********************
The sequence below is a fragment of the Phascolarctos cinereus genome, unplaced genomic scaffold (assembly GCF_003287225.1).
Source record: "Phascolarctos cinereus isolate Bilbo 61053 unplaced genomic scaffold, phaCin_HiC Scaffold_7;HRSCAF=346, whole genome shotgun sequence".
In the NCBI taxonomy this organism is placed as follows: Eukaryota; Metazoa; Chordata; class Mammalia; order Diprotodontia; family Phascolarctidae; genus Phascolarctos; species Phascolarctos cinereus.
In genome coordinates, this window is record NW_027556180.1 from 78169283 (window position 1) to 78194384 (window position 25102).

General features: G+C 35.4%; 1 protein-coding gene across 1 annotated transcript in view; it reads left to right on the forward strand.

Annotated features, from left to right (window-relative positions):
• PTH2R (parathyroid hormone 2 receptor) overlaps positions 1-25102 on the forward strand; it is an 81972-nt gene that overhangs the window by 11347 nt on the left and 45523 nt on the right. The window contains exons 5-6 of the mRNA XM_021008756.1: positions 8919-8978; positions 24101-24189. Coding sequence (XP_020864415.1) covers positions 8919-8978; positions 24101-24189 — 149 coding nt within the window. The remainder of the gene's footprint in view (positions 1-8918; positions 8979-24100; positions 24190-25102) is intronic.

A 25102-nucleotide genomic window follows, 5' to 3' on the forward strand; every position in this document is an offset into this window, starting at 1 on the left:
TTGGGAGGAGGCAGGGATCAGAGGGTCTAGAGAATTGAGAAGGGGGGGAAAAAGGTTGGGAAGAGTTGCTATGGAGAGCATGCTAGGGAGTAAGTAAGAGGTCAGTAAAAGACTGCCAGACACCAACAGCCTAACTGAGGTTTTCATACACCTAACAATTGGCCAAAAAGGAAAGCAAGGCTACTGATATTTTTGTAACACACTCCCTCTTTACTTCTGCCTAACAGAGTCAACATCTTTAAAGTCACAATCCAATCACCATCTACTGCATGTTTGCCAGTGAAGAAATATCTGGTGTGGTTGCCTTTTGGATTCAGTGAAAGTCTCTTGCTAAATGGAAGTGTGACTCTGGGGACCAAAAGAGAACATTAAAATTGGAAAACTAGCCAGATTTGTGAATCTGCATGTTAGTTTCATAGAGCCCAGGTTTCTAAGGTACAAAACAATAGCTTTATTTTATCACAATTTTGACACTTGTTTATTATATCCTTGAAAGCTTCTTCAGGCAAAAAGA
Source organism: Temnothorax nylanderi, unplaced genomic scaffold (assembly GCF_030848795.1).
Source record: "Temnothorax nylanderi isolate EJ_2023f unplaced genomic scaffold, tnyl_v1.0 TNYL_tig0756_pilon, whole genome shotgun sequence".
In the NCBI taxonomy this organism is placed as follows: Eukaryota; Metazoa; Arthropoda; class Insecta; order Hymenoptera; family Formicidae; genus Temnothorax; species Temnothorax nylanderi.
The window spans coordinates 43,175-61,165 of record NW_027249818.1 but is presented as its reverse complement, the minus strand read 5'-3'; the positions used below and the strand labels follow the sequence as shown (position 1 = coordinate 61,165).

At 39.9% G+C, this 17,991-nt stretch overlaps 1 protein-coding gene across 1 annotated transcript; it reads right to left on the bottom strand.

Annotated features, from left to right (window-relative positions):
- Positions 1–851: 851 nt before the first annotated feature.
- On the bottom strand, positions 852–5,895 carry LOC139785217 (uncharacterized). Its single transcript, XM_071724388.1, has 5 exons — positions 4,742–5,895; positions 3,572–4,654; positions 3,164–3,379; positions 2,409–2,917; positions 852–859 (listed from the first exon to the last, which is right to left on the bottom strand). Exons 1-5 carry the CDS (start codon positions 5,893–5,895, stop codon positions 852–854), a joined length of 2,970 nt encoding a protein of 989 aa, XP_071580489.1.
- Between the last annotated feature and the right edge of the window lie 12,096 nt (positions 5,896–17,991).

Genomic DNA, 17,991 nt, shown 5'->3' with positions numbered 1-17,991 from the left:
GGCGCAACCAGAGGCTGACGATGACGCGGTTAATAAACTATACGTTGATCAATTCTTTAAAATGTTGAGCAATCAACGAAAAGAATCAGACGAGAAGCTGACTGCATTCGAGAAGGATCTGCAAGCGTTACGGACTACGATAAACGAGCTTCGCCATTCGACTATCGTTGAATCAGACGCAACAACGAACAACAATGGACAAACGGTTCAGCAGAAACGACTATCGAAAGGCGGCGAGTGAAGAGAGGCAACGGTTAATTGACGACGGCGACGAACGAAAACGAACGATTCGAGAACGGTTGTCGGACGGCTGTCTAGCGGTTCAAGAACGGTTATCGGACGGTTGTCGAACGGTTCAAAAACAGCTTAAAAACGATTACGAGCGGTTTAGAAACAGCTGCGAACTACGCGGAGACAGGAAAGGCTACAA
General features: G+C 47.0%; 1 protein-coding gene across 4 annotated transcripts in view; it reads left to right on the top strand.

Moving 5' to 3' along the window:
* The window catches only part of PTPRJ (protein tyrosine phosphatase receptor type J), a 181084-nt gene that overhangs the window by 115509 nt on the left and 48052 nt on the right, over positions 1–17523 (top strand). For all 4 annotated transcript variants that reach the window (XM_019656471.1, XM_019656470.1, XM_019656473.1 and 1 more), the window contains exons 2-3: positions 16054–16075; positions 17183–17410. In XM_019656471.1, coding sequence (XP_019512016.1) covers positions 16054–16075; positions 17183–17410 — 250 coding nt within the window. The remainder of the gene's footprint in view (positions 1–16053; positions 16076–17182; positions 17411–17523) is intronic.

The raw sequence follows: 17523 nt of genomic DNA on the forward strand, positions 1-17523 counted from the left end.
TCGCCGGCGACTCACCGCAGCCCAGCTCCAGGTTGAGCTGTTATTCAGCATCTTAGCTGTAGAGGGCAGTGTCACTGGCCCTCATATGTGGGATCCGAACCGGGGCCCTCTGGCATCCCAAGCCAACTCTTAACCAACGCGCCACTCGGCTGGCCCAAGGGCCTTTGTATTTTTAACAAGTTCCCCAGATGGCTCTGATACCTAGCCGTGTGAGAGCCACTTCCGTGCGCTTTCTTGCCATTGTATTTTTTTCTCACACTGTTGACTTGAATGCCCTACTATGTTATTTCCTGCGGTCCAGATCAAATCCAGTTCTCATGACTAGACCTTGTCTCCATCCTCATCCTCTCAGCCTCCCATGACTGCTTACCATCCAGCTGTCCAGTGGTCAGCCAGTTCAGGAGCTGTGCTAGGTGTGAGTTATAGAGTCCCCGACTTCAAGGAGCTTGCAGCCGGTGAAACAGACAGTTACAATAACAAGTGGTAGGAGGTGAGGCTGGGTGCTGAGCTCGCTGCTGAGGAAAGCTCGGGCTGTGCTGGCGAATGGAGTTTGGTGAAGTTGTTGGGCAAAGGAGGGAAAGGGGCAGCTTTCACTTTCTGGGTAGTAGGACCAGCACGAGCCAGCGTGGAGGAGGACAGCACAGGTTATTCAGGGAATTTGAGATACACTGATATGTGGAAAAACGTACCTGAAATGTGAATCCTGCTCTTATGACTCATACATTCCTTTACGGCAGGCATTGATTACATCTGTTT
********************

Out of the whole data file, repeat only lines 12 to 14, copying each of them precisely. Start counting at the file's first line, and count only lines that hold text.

In the NCBI taxonomy this organism is placed as follows: Eukaryota; Metazoa; Arthropoda; class Insecta; order Hymenoptera; family Formicidae; genus Temnothorax; species Temnothorax nylanderi.
The window spans coordinates 43,175-61,165 of record NW_027249818.1 but is presented as its reverse complement, the minus strand read 5'-3'; the positions used below and the strand labels follow the sequence as shown (position 1 = coordinate 61,165).

At 39.9% G+C, this 17,991-nt stretch overlaps 1 protein-coding gene across 1 annotated transcript; it reads right to left on the bottom strand.